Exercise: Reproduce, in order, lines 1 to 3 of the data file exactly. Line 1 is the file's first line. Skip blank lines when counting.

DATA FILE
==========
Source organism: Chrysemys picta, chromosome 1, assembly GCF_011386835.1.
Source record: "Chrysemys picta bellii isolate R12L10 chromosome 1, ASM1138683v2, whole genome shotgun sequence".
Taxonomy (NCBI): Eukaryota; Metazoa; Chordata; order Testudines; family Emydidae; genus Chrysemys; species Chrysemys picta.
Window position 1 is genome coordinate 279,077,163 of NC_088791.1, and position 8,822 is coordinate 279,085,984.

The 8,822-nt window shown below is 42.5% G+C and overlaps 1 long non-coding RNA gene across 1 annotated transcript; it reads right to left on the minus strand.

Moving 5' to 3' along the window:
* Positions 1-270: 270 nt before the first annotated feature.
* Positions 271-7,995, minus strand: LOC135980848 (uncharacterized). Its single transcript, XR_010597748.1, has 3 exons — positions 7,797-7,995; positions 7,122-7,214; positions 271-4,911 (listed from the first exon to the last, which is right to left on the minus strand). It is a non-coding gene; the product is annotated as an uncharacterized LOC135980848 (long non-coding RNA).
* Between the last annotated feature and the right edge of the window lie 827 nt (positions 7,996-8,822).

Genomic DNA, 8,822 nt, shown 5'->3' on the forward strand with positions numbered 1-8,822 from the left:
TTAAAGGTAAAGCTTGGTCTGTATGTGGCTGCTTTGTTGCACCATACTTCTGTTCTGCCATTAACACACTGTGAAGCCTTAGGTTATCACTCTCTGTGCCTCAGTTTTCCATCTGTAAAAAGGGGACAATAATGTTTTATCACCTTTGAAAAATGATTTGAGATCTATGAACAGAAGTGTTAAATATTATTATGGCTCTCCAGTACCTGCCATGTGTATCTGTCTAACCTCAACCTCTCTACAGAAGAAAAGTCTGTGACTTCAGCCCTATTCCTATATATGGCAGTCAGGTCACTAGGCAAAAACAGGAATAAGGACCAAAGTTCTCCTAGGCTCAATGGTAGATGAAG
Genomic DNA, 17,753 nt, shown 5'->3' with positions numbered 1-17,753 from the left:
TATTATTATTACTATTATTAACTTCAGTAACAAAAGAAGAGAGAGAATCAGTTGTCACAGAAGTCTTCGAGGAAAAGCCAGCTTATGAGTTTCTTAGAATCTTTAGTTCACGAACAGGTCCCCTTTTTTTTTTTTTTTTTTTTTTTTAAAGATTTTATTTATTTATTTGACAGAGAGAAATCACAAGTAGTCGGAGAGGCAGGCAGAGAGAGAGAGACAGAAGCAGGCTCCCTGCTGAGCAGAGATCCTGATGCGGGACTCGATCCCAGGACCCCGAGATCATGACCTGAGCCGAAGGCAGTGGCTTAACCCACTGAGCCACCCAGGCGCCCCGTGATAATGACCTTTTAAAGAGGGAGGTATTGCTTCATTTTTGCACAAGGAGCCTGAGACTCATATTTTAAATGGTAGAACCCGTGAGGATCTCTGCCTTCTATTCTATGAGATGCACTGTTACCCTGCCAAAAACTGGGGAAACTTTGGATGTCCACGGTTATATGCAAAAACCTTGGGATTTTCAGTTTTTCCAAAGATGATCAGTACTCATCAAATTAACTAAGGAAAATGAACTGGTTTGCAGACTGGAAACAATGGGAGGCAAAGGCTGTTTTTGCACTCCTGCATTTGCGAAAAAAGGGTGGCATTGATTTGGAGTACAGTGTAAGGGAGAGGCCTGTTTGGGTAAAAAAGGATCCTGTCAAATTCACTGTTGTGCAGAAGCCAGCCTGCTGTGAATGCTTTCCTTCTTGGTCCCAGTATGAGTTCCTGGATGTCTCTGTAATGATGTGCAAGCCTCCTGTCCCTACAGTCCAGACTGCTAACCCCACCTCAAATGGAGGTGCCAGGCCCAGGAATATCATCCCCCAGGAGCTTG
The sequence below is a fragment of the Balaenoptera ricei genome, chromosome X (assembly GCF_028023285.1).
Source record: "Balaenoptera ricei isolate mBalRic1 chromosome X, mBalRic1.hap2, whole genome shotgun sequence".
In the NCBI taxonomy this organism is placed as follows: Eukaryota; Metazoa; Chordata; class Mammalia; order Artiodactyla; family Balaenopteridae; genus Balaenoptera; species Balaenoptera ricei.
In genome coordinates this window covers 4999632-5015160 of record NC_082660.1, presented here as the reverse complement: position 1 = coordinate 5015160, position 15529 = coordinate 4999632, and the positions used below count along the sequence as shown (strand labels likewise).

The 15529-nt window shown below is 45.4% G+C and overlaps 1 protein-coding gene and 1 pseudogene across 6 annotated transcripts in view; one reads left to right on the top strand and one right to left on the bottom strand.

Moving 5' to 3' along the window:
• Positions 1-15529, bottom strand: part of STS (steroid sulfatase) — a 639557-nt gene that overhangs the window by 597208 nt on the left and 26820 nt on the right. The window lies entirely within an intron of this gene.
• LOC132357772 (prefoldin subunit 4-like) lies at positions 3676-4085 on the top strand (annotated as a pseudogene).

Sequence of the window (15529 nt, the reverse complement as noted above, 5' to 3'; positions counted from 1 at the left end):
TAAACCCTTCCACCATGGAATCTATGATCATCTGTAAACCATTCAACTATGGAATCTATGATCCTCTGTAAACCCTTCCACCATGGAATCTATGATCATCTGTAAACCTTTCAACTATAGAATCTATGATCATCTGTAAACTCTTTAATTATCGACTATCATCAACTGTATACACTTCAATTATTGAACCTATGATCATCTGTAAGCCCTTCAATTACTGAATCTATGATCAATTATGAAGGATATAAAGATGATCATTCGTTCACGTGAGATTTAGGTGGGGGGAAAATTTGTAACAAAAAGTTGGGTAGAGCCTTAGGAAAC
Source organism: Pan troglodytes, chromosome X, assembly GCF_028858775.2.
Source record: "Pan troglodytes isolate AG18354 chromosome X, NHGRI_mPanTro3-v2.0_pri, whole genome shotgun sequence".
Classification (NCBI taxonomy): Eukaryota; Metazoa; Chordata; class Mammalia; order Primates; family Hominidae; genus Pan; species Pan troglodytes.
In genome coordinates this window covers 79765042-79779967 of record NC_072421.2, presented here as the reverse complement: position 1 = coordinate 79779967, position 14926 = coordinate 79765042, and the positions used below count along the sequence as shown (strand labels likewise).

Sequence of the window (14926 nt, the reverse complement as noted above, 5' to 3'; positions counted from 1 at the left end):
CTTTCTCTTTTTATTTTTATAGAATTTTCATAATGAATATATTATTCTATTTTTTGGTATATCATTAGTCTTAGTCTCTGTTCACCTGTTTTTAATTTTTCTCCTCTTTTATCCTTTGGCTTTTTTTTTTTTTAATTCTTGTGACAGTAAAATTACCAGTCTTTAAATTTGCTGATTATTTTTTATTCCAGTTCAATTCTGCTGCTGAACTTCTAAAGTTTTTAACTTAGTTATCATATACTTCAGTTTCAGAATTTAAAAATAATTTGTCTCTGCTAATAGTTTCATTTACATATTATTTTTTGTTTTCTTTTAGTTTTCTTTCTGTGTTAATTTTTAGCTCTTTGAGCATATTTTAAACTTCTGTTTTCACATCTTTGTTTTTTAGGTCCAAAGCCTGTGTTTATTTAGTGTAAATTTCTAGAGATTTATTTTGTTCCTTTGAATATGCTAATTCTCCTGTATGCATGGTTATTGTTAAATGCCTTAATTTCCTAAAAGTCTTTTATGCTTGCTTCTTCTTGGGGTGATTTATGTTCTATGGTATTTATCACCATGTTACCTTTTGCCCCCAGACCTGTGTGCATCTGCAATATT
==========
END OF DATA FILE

Source organism: Chrysemys picta, chromosome 1, assembly GCF_011386835.1.
Source record: "Chrysemys picta bellii isolate R12L10 chromosome 1, ASM1138683v2, whole genome shotgun sequence".
Taxonomy (NCBI): Eukaryota; Metazoa; Chordata; order Testudines; family Emydidae; genus Chrysemys; species Chrysemys picta.